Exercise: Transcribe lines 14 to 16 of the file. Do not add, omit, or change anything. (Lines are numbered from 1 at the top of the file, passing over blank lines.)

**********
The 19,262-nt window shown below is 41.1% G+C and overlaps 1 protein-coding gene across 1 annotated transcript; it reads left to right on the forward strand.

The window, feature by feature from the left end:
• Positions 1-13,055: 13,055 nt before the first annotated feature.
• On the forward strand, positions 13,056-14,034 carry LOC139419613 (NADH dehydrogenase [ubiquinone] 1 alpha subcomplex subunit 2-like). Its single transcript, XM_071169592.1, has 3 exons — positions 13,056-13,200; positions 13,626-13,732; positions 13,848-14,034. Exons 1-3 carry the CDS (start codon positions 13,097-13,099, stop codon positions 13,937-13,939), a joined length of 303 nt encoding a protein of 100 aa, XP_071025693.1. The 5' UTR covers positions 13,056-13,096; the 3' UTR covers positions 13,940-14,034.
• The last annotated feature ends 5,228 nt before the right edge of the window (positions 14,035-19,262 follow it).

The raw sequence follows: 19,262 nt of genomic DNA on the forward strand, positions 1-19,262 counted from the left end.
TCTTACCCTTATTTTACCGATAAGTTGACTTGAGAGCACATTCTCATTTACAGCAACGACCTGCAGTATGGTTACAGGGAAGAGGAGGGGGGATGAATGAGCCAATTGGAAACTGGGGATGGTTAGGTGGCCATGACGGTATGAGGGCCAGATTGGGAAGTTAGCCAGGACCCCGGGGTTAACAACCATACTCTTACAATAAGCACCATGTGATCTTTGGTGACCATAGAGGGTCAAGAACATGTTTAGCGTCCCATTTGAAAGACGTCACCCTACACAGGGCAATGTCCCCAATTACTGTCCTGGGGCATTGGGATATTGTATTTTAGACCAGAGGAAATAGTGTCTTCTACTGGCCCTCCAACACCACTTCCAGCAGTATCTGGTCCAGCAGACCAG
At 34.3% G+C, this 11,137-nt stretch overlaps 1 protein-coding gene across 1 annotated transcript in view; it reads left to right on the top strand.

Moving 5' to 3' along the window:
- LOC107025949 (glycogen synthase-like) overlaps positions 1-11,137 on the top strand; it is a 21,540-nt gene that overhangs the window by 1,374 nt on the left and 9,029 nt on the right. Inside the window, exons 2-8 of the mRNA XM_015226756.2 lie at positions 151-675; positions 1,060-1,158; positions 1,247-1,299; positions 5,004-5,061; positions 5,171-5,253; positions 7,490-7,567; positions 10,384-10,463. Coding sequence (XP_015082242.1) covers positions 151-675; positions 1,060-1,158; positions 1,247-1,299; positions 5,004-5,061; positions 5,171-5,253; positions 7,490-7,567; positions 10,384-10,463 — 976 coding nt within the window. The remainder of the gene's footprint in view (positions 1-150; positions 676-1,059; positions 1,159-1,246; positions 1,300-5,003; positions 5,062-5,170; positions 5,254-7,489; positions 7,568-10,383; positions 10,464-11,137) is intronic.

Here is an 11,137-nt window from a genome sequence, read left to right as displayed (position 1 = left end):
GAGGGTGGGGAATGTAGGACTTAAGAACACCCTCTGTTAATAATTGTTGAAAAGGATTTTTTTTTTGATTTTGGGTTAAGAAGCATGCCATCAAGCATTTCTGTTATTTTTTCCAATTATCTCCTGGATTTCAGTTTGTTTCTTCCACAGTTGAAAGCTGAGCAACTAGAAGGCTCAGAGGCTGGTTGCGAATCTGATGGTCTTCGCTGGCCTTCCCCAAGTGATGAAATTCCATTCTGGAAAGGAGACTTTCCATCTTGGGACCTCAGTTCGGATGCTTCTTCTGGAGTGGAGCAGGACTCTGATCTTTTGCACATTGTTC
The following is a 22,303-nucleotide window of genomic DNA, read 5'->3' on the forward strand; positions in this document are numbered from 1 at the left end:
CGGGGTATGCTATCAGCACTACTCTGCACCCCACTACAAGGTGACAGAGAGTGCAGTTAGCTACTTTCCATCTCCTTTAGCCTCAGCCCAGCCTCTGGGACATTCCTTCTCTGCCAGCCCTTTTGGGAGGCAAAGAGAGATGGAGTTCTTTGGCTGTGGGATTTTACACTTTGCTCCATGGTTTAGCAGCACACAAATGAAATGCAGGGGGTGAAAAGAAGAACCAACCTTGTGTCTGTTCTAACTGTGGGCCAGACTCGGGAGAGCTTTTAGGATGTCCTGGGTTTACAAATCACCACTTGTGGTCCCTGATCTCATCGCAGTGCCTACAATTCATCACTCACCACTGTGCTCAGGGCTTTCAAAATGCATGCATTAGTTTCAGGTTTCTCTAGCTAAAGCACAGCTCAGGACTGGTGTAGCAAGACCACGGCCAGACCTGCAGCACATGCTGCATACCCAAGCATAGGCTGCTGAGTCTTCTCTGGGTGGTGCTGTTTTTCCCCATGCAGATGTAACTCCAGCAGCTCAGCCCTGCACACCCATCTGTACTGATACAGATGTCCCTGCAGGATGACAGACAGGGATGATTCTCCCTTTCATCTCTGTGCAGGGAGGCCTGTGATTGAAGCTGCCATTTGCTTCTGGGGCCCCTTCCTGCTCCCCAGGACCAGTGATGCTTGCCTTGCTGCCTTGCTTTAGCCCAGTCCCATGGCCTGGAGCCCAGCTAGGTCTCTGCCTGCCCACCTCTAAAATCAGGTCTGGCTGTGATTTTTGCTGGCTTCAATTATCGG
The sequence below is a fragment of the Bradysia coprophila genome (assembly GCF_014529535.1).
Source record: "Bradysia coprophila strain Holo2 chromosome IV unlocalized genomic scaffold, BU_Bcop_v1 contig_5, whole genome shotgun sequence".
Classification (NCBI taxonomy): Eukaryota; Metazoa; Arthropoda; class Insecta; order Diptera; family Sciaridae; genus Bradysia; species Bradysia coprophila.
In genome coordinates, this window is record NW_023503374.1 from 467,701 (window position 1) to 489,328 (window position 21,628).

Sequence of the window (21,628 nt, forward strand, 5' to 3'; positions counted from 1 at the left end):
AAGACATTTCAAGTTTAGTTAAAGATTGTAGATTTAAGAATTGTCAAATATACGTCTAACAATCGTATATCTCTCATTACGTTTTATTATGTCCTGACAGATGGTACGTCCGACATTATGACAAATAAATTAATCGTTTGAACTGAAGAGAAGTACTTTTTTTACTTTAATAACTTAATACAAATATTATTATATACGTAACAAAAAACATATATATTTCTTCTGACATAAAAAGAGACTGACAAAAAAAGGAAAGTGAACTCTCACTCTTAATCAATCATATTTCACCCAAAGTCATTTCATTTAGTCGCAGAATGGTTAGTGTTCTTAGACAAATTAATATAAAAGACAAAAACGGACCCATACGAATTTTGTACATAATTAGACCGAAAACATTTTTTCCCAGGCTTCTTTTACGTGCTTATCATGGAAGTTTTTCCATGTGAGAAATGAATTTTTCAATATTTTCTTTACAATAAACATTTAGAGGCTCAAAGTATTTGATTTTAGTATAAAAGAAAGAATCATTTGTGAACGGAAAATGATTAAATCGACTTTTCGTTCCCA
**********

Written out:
CGGGGTATGCTATCAGCACTACTCTGCACCCCACTACAAGGTGACAGAGAGTGCAGTTAGCTACTTTCCATCTCCTTTAGCCTCAGCCCAGCCTCTGGGACATTCCTTCTCTGCCAGCCCTTTTGGGAGGCAAAGAGAGATGGAGTTCTTTGGCTGTGGGATTTTACACTTTGCTCCATGGTTTAGCAGCACACAAATGAAATGCAGGGGGTGAAAAGAAGAACCAACCTTGTGTCTGTTCTAACTGTGGGCCAGACTCGGGAGAGCTTTTAGGATGTCCTGGGTTTACAAATCACCACTTGTGGTCCCTGATCTCATCGCAGTGCCTACAATTCATCACTCACCACTGTGCTCAGGGCTTTCAAAATGCATGCATTAGTTTCAGGTTTCTCTAGCTAAAGCACAGCTCAGGACTGGTGTAGCAAGACCACGGCCAGACCTGCAGCACATGCTGCATACCCAAGCATAGGCTGCTGAGTCTTCTCTGGGTGGTGCTGTTTTTCCCCATGCAGATGTAACTCCAGCAGCTCAGCCCTGCACACCCATCTGTACTGATACAGATGTCCCTGCAGGATGACAGACAGGGATGATTCTCCCTTTCATCTCTGTGCAGGGAGGCCTGTGATTGAAGCTGCCATTTGCTTCTGGGGCCCCTTCCTGCTCCCCAGGACCAGTGATGCTTGCCTTGCTGCCTTGCTTTAGCCCAGTCCCATGGCCTGGAGCCCAGCTAGGTCTCTGCCTGCCCACCTCTAAAATCAGGTCTGGCTGTGATTTTTGCTGGCTTCAATTATCGG
The sequence below is a fragment of the Bradysia coprophila genome (assembly GCF_014529535.1).
Source record: "Bradysia coprophila strain Holo2 chromosome IV unlocalized genomic scaffold, BU_Bcop_v1 contig_5, whole genome shotgun sequence".